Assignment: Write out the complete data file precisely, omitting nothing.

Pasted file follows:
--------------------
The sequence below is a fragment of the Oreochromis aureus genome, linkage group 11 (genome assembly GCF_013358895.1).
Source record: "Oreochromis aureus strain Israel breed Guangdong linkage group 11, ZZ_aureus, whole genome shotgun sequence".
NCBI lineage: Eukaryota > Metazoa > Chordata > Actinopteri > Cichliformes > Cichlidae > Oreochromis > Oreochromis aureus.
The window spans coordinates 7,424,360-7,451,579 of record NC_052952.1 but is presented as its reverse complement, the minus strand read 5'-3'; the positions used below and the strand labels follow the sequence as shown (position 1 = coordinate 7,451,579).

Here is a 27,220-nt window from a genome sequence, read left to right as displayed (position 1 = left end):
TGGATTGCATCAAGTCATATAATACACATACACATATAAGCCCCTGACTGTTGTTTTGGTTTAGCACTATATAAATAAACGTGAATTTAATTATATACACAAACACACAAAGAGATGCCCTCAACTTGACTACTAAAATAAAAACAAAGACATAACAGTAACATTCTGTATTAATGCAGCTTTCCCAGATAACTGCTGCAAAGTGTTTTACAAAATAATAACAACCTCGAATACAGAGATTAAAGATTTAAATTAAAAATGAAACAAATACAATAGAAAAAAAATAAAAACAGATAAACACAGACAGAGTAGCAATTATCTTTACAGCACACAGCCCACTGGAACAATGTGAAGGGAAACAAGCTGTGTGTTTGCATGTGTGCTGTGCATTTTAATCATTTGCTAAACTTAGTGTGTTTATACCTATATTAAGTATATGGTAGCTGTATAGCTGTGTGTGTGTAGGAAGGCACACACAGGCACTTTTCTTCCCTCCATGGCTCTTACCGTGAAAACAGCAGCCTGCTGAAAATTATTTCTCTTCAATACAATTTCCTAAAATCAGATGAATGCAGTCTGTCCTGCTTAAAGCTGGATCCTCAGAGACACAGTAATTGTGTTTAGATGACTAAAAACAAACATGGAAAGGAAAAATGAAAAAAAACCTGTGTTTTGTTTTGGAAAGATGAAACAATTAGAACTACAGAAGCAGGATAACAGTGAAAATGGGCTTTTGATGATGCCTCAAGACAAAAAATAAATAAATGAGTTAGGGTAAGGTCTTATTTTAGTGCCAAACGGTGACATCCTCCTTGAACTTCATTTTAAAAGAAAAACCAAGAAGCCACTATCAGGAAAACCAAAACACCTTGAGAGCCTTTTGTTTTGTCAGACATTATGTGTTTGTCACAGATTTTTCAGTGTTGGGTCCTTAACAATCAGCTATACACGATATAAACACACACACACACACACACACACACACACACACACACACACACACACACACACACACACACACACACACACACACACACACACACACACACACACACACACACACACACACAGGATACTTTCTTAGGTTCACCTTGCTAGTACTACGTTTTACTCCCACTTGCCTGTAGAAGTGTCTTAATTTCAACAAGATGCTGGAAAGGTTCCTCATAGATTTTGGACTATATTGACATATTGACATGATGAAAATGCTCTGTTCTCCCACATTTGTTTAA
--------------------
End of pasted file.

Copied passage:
The sequence below is a fragment of the Oreochromis aureus genome, linkage group 11 (genome assembly GCF_013358895.1).
Source record: "Oreochromis aureus strain Israel breed Guangdong linkage group 11, ZZ_aureus, whole genome shotgun sequence".
NCBI lineage: Eukaryota > Metazoa > Chordata > Actinopteri > Cichliformes > Cichlidae > Oreochromis > Oreochromis aureus.
The window spans coordinates 7,424,360-7,451,579 of record NC_052952.1 but is presented as its reverse complement, the minus strand read 5'-3'; the positions used below and the strand labels follow the sequence as shown (position 1 = coordinate 7,451,579).

Here is a 27,220-nt window from a genome sequence, read left to right as displayed (position 1 = left end):
TGGATTGCATCAAGTCATATAATACACATACACATATAAGCCCCTGACTGTTGTTTTGGTTTAGCACTATATAAATAAACGTGAATTTAATTATATACACAAACACACAAAGAGATGCCCTCAACTTGACTACTAAAATAAAAACAAAGACATAACAGTAACATTCTGTATTAATGCAGCTTTCCCAGATAACTGCTGCAAAGTGTTTTACAAAATAATAACAACCTCGAATACAGAGATTAAAGATTTAAATTAAAAATGAAACAAATACAATAGAAAAAAAATAAAAACAGATAAACACAGACAGAGTAGCAATTATCTTTACAGCACACAGCCCACTGGAACAATGTGAAGGGAAACAAGCTGTGTGTTTGCATGTGTGCTGTGCATTTTAATCATTTGCTAAACTTAGTGTGTTTATACCTATATTAAGTATATGGTAGCTGTATAGCTGTGTGTGTGTAGGAAGGCACACACAGGCACTTTTCTTCCCTCCATGGCTCTTACCGTGAAAACAGCAGCCTGCTGAAAATTATTTCTCTTCAATACAATTTCCTAAAATCAGATGAATGCAGTCTGTCCTGCTTAAAGCTGGATCCTCAGAGACACAGTAATTGTGTTTAGATGACTAAAAACAAACATGGAAAGGAAAAATGAAAAAAAACCTGTGTTTTGTTTTGGAAAGATGAAACAATTAGAACTACAGAAGCAGGATAACAGTGAAAATGGGCTTTTGATGATGCCTCAAGACAAAAAATAAATAAATGAGTTAGGGTAAGGTCTTATTTTAGTGCCAAACGGTGACATCCTCCTTGAACTTCATTTTAAAAGAAAAACCAAGAAGCCACTATCAGGAAAACCAAAACACCTTGAGAGCCTTTTGTTTTGTCAGACATTATGTGTTTGTCACAGATTTTTCAGTGTTGGGTCCTTAACAATCAGCTATACACGATATAAACACACACACACACACACACACACACACACACACACACACACACACACACACACACACACACACACACACACACACACACACACACACACACACACACACACACACACACACAGGATACTTTCTTAGGTTCACCTTGCTAGTACTACGTTTTACTCCCACTTGCCTGTAGAAGTGTCTTAATTTCAACAAGATGCTGGAAAGGTTCCTCATAGATTTTGGACTATATTGACATATTGACATGATGAAAATGCTCTGTTCTCCCACATTTGTTTAA